That said, time is going to pass no matter what, so if you believe in your idea strongly, you might as well make progress toward something you’re passionate about. You have the potential foresight and vision to see the end product and keep plugging away until it becomes a reality. Expect the process to change you.
2. Highs and Lows
Most intuitives are volatile, and we INFJs are no exception. As you work on your business, you’ll invariably encounter some highs and lows, especially as you get started and face your first roadblocks. During rough times, you’ve got to have a solid why to keep you going. Encouraging words, truth, and supportive friends and family are also a must.
In The Last Lecture, Randy Pausch says,
“The brick walls are there for a reason. The brick walls are not there to keep us out. The brick walls are there to give us a chance to show how badly we want something.”
3. Fluctuating Income
Another challenge of being an INFJ entrepreneur is fluctuating income. Many people who work for someone else collect a steady income that they can depend on. It may not be as much money as they’d like to make and they may not love their jobs, but they can at least anticipate how much they’ll earn and when they’ll earn it. That’s not always the case for entrepreneurs. While they have the potential to make much more, money tends to come in somewhat unpredictable, sporadic bursts.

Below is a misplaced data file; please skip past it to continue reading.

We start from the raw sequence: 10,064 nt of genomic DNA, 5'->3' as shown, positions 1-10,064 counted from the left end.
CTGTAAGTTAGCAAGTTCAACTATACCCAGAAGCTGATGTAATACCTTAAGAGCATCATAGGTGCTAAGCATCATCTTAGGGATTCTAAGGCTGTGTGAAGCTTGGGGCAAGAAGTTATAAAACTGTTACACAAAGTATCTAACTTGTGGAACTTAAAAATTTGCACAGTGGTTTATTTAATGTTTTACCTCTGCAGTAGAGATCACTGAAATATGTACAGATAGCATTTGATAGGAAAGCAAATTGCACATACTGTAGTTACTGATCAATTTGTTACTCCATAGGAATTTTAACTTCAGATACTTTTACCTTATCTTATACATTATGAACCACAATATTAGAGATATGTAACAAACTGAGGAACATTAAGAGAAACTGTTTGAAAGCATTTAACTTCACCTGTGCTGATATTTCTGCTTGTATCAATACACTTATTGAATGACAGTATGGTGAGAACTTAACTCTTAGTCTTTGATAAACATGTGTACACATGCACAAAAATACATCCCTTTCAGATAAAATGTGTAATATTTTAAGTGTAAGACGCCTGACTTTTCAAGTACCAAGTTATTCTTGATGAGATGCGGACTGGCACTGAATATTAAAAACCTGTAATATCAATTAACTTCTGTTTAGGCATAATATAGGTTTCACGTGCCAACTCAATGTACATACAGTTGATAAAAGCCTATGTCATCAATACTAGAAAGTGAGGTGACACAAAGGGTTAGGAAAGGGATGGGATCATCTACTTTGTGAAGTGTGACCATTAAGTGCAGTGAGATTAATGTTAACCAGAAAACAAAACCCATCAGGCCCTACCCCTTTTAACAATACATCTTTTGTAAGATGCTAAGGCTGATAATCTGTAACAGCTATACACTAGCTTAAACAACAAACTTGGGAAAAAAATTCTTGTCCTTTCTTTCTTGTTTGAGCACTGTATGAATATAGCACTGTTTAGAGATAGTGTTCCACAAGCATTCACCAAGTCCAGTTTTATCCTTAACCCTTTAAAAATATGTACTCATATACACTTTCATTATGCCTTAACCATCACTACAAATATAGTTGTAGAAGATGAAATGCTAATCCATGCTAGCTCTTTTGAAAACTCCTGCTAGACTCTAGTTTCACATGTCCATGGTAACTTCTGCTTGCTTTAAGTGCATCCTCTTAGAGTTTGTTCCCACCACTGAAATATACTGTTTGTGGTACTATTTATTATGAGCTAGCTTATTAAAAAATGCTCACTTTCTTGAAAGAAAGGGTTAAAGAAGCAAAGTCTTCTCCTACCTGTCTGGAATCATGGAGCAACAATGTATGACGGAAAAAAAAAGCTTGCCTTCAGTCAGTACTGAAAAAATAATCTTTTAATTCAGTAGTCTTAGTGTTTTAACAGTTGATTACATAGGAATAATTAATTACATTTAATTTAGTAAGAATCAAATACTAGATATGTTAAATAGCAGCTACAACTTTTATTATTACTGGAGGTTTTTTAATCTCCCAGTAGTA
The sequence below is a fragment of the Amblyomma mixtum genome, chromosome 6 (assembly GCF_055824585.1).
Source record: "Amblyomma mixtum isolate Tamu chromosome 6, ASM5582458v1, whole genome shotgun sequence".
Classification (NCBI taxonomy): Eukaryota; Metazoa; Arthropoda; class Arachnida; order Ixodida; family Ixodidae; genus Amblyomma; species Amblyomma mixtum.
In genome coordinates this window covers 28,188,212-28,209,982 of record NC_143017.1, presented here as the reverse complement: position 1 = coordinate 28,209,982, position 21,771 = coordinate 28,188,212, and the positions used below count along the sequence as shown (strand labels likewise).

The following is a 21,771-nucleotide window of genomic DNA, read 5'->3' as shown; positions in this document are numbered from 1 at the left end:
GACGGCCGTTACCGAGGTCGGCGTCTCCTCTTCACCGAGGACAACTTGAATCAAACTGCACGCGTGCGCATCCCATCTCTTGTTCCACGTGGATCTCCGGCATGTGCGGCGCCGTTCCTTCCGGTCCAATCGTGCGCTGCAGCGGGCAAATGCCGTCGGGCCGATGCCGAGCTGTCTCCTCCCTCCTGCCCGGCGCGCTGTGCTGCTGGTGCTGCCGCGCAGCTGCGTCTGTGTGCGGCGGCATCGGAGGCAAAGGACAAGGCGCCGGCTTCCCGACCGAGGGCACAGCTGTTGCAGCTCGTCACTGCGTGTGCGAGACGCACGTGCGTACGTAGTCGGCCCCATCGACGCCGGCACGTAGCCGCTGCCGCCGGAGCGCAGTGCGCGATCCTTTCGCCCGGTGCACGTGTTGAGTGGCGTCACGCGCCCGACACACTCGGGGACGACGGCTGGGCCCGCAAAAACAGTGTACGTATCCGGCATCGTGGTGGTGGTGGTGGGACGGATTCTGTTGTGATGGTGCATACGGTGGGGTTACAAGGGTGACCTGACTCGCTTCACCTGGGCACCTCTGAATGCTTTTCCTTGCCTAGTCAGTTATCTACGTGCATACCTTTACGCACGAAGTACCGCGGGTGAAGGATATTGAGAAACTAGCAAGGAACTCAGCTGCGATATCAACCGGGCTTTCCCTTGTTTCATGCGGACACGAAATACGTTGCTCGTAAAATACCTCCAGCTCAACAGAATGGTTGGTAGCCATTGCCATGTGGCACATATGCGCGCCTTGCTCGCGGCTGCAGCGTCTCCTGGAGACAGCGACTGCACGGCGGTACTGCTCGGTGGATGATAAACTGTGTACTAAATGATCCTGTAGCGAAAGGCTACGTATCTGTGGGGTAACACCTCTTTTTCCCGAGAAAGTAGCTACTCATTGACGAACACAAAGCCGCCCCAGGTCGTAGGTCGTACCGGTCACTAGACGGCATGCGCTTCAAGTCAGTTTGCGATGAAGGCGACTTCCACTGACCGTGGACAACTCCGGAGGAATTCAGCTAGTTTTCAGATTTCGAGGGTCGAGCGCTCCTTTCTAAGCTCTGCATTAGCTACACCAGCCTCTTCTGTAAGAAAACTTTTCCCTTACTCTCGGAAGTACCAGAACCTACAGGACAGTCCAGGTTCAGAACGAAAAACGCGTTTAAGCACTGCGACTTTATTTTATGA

Certain income generators, such as membership sites, can help an INFJ entrepreneur remedy this problem. A membership site can establish an income floor and help maintain a more consistent, minimum monthly income. But the business owner is still responsible for recruiting new customers for the site.
The final pains you’ll need to wrestle with in this anything-but-exhaustive list are the details of owning a business. You’re going to need to keep up with the accounting and track your income and expenditures. You’ll also need to maintain your certifications, permits, and inventory. I’m sure you don’t need me to tell you that maintenance isn’t an INFJ gift. Customer service, employee management, and all kinds of emailing and communication will be on your plate too – at least until you get big enough to delegate those tasks.
Managing all of these details can be a tremendous stress inducer, especially after you’ve worked hard all day creating products and services that help people. But neglecting the details isn’t an option if you want to keep your business afloat.
Still, there are workarounds. You can, for instance, hire a part-time accountant, outsource, or institute time blocks devoted to taking care of these responsibilities. The mission is possible.
Are you a Potential Entrepreneur?
So what do you think? Is entrepreneurship right for you? Are you an INFJ entrepreneur or have you ever thought about becoming one?